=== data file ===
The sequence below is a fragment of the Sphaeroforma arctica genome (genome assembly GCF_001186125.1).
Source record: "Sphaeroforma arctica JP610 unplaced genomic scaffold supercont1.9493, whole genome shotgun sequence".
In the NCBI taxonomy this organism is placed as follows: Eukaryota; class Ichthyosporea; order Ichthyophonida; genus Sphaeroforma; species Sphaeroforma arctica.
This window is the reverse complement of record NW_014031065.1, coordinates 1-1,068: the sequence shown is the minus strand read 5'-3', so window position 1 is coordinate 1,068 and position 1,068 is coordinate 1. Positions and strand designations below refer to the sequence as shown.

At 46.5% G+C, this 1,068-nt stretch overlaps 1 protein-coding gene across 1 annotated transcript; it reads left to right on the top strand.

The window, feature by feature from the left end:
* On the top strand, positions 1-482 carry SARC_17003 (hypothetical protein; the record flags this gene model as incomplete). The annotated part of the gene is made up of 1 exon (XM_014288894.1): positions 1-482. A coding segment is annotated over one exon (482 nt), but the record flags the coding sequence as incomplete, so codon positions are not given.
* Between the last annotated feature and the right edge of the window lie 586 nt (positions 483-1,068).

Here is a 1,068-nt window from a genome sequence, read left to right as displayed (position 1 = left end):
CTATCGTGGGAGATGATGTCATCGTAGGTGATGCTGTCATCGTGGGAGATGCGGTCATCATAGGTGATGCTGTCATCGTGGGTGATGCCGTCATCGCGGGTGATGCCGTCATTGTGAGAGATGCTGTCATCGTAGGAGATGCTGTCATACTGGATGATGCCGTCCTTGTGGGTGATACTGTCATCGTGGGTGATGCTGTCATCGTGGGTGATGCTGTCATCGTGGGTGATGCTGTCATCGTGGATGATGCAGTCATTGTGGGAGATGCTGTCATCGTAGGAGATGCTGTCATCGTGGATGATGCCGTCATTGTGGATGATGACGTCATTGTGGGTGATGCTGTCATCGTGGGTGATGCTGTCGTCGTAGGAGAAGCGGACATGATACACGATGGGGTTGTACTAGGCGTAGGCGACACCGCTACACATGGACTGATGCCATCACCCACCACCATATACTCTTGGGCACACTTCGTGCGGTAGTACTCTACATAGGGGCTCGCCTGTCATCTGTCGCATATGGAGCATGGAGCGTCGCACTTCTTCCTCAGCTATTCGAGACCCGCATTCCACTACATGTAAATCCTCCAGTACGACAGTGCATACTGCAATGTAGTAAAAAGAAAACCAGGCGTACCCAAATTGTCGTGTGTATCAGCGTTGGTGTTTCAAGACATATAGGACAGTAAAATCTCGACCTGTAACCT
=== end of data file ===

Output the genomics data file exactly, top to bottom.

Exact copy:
The sequence below is a fragment of the Sphaeroforma arctica genome (genome assembly GCF_001186125.1).
Source record: "Sphaeroforma arctica JP610 unplaced genomic scaffold supercont1.9493, whole genome shotgun sequence".
In the NCBI taxonomy this organism is placed as follows: Eukaryota; class Ichthyosporea; order Ichthyophonida; genus Sphaeroforma; species Sphaeroforma arctica.
This window is the reverse complement of record NW_014031065.1, coordinates 1-1,068: the sequence shown is the minus strand read 5'-3', so window position 1 is coordinate 1,068 and position 1,068 is coordinate 1. Positions and strand designations below refer to the sequence as shown.

At 46.5% G+C, this 1,068-nt stretch overlaps 1 protein-coding gene across 1 annotated transcript; it reads left to right on the top strand.

The window, feature by feature from the left end:
* On the top strand, positions 1-482 carry SARC_17003 (hypothetical protein; the record flags this gene model as incomplete). The annotated part of the gene is made up of 1 exon (XM_014288894.1): positions 1-482. A coding segment is annotated over one exon (482 nt), but the record flags the coding sequence as incomplete, so codon positions are not given.
* Between the last annotated feature and the right edge of the window lie 586 nt (positions 483-1,068).

Here is a 1,068-nt window from a genome sequence, read left to right as displayed (position 1 = left end):
CTATCGTGGGAGATGATGTCATCGTAGGTGATGCTGTCATCGTGGGAGATGCGGTCATCATAGGTGATGCTGTCATCGTGGGTGATGCCGTCATCGCGGGTGATGCCGTCATTGTGAGAGATGCTGTCATCGTAGGAGATGCTGTCATACTGGATGATGCCGTCCTTGTGGGTGATACTGTCATCGTGGGTGATGCTGTCATCGTGGGTGATGCTGTCATCGTGGGTGATGCTGTCATCGTGGATGATGCAGTCATTGTGGGAGATGCTGTCATCGTAGGAGATGCTGTCATCGTGGATGATGCCGTCATTGTGGATGATGACGTCATTGTGGGTGATGCTGTCATCGTGGGTGATGCTGTCGTCGTAGGAGAAGCGGACATGATACACGATGGGGTTGTACTAGGCGTAGGCGACACCGCTACACATGGACTGATGCCATCACCCACCACCATATACTCTTGGGCACACTTCGTGCGGTAGTACTCTACATAGGGGCTCGCCTGTCATCTGTCGCATATGGAGCATGGAGCGTCGCACTTCTTCCTCAGCTATTCGAGACCCGCATTCCACTACATGTAAATCCTCCAGTACGACAGTGCATACTGCAATGTAGTAAAAAGAAAACCAGGCGTACCCAAATTGTCGTGTGTATCAGCGTTGGTGTTTCAAGACATATAGGACAGTAAAATCTCGACCTGTAACCT